“We want Paris to become Europe’s new number one financial hub after Brexit”, Prime Minister Edouard Philippe said on Tuesday while international bankers said they wanted to see if such pro-business reforms would stick over time. Eager to attract banking jobs leaving London, Philippe promised to reduce costs to boost the competitiveness of finance companies.
Several business-friendly measures
Catch up with Frankfurt to attract finance jobs moving from London and reduce unemployment rate. That is the goal that President Emmanuel Macron, former investment banker, is pursuing since his election in May. While other big European cities are wooing banks based in the City of London financial center, Paris can count on Macron’s aura but also on fiscal advantages. In fact, Prime Minister Edouard Philippe recalled France’s commitment to reduce the scope of France’s wealth tax to just real estate and to set a tax on all capital income at a flat rate of 30 %. Other business-friendly measures include cutting corporate tax rate to 25 % from 33 % over the next few years and overhauling France’s labor code in the upcoming months.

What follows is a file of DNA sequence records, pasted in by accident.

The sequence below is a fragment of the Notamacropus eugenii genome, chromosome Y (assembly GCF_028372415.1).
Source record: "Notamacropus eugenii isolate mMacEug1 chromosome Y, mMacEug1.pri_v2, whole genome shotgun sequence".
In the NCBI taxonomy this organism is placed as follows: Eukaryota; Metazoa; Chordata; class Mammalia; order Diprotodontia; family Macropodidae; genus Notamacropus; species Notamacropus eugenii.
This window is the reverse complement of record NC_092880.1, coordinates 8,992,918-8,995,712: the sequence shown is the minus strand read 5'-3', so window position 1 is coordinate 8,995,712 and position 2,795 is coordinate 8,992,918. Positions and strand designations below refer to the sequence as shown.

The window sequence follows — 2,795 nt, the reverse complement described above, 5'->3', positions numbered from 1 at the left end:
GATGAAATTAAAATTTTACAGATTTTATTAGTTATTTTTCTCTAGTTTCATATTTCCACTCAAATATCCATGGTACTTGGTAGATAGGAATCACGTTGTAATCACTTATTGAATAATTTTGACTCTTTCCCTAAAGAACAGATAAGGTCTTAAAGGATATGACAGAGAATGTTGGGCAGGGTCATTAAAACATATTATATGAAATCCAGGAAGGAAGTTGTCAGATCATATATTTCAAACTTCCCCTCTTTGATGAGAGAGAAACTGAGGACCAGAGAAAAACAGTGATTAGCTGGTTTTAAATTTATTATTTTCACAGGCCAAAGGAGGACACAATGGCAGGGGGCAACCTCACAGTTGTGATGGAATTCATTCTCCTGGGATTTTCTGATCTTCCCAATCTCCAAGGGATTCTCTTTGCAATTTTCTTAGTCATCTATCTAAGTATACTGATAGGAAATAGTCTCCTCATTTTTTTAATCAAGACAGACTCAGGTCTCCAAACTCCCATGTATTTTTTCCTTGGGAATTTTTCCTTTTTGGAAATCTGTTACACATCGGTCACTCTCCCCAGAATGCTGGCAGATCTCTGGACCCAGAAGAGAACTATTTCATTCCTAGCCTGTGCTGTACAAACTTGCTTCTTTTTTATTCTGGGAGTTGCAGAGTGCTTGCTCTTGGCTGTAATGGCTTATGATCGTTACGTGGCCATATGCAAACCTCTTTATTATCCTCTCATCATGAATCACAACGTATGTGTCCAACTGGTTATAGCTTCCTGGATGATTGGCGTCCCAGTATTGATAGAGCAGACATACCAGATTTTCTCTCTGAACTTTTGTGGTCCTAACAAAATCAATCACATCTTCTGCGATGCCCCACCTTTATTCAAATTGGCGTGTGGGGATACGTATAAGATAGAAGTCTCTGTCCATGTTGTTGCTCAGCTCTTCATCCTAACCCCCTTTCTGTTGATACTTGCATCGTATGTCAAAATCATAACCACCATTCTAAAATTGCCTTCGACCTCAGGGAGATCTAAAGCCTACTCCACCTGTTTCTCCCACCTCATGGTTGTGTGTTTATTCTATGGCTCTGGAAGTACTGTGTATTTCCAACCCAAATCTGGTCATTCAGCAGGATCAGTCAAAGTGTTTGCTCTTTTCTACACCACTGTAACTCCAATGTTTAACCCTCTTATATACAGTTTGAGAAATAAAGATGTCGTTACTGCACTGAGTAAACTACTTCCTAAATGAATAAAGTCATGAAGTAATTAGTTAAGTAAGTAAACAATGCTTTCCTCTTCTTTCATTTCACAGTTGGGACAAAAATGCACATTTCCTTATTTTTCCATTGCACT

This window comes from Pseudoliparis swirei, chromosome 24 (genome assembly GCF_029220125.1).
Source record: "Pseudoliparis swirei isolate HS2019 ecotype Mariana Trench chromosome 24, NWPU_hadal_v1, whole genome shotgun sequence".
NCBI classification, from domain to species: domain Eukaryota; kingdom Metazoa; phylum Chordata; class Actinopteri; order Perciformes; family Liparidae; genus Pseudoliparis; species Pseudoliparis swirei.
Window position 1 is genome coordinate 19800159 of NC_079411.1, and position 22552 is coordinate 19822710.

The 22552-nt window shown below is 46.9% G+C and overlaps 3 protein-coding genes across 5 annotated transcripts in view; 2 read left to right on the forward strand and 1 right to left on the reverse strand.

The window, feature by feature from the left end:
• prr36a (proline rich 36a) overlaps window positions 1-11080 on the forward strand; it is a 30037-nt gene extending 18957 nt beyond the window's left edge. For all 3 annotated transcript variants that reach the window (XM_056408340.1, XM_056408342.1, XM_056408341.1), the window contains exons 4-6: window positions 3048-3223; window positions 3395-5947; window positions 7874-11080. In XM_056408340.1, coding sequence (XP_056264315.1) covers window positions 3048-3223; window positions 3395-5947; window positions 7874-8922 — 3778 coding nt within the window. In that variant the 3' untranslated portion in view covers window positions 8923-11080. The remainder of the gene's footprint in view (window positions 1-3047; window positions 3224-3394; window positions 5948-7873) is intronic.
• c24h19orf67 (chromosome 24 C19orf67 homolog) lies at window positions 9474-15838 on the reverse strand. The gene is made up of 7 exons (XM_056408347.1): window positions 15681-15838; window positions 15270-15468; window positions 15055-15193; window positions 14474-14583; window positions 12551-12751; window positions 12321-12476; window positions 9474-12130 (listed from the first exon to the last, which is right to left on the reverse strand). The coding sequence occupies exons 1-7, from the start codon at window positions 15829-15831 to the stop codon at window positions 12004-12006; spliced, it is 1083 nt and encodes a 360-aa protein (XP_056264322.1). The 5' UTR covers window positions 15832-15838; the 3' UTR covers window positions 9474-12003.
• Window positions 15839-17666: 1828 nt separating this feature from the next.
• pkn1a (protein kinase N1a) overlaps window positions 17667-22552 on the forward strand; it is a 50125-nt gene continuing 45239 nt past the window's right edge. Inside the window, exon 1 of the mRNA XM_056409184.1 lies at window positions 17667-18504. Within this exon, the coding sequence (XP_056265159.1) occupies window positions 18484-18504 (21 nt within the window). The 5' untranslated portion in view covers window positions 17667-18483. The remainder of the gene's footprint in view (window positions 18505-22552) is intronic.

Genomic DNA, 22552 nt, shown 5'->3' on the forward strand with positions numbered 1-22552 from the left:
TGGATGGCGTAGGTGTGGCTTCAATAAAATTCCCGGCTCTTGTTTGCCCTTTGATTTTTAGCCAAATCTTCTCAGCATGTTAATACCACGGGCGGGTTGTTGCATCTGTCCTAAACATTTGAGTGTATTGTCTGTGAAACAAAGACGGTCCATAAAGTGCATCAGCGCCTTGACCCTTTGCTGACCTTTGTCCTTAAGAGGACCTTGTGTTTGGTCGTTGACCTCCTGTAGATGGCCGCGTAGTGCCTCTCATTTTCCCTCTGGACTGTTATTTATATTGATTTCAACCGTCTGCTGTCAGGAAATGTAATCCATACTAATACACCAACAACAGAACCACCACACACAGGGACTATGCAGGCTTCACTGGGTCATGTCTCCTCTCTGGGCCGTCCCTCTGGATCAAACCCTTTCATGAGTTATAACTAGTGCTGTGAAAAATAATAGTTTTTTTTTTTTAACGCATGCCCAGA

France has its work cut out to convince international banks
While most bank executives welcomed such measures, others showed skepticism over the longevity of the fiscal measures as France experienced decades of high taxes and strict labor laws. “It’s important to have consistency, the rule of law, stability, steadfast… it’s not just important for banks, but for all economies”, JP Morgan Chase & Co Chief Executive Jamie Dimon told the conference. So far, HSBC is the only international bank that announced the transfer of 1 000 posts if Britain opts for a “hard Brexit”. “It’s very early within the presidency and people still have the impression in their minds of president Hollande declaring finance is the enemy, there were demonstrations, there was a very high tax rate”, HSBC’s Chief Executive Stuart Gulliver said.